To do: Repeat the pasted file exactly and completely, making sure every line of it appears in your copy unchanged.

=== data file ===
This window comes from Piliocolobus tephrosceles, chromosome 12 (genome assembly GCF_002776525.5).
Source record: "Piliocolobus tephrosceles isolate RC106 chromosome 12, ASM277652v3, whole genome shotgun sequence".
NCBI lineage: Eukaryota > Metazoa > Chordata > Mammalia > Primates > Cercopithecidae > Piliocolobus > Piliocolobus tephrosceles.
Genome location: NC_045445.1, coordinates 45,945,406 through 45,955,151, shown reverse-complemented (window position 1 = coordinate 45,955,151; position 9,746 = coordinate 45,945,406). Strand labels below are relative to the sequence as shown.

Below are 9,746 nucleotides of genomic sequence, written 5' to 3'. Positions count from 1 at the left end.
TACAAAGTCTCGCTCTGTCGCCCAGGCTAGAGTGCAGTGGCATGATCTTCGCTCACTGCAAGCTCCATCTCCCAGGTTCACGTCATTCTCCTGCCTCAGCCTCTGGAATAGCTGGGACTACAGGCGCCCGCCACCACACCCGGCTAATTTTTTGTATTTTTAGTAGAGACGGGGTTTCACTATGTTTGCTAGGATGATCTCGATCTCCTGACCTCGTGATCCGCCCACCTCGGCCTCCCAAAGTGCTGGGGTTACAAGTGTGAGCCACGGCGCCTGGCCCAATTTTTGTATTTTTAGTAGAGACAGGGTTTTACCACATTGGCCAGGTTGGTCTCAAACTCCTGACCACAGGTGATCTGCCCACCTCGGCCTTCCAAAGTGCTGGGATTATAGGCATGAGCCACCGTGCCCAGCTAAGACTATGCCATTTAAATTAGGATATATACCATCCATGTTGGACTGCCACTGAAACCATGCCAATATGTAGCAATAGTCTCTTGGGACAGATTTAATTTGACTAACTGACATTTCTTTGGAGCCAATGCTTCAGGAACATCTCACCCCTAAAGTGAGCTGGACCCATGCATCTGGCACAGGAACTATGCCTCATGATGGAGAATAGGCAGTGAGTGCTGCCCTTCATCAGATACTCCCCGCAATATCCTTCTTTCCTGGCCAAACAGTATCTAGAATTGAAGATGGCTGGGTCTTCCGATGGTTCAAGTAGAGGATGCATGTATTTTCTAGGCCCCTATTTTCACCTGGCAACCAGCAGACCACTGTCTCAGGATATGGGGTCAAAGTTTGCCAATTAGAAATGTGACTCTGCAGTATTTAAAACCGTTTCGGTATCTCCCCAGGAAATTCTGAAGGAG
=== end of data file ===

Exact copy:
This window comes from Piliocolobus tephrosceles, chromosome 12 (genome assembly GCF_002776525.5).
Source record: "Piliocolobus tephrosceles isolate RC106 chromosome 12, ASM277652v3, whole genome shotgun sequence".
NCBI lineage: Eukaryota > Metazoa > Chordata > Mammalia > Primates > Cercopithecidae > Piliocolobus > Piliocolobus tephrosceles.
Genome location: NC_045445.1, coordinates 45,945,406 through 45,955,151, shown reverse-complemented (window position 1 = coordinate 45,955,151; position 9,746 = coordinate 45,945,406). Strand labels below are relative to the sequence as shown.

Below are 9,746 nucleotides of genomic sequence, written 5' to 3'. Positions count from 1 at the left end.
TACAAAGTCTCGCTCTGTCGCCCAGGCTAGAGTGCAGTGGCATGATCTTCGCTCACTGCAAGCTCCATCTCCCAGGTTCACGTCATTCTCCTGCCTCAGCCTCTGGAATAGCTGGGACTACAGGCGCCCGCCACCACACCCGGCTAATTTTTTGTATTTTTAGTAGAGACGGGGTTTCACTATGTTTGCTAGGATGATCTCGATCTCCTGACCTCGTGATCCGCCCACCTCGGCCTCCCAAAGTGCTGGGGTTACAAGTGTGAGCCACGGCGCCTGGCCCAATTTTTGTATTTTTAGTAGAGACAGGGTTTTACCACATTGGCCAGGTTGGTCTCAAACTCCTGACCACAGGTGATCTGCCCACCTCGGCCTTCCAAAGTGCTGGGATTATAGGCATGAGCCACCGTGCCCAGCTAAGACTATGCCATTTAAATTAGGATATATACCATCCATGTTGGACTGCCACTGAAACCATGCCAATATGTAGCAATAGTCTCTTGGGACAGATTTAATTTGACTAACTGACATTTCTTTGGAGCCAATGCTTCAGGAACATCTCACCCCTAAAGTGAGCTGGACCCATGCATCTGGCACAGGAACTATGCCTCATGATGGAGAATAGGCAGTGAGTGCTGCCCTTCATCAGATACTCCCCGCAATATCCTTCTTTCCTGGCCAAACAGTATCTAGAATTGAAGATGGCTGGGTCTTCCGATGGTTCAAGTAGAGGATGCATGTATTTTCTAGGCCCCTATTTTCACCTGGCAACCAGCAGACCACTGTCTCAGGATATGGGGTCAAAGTTTGCCAATTAGAAATGTGACTCTGCAGTATTTAAAACCGTTTCGGTATCTCCCCAGGAAATTCTGAAGGAG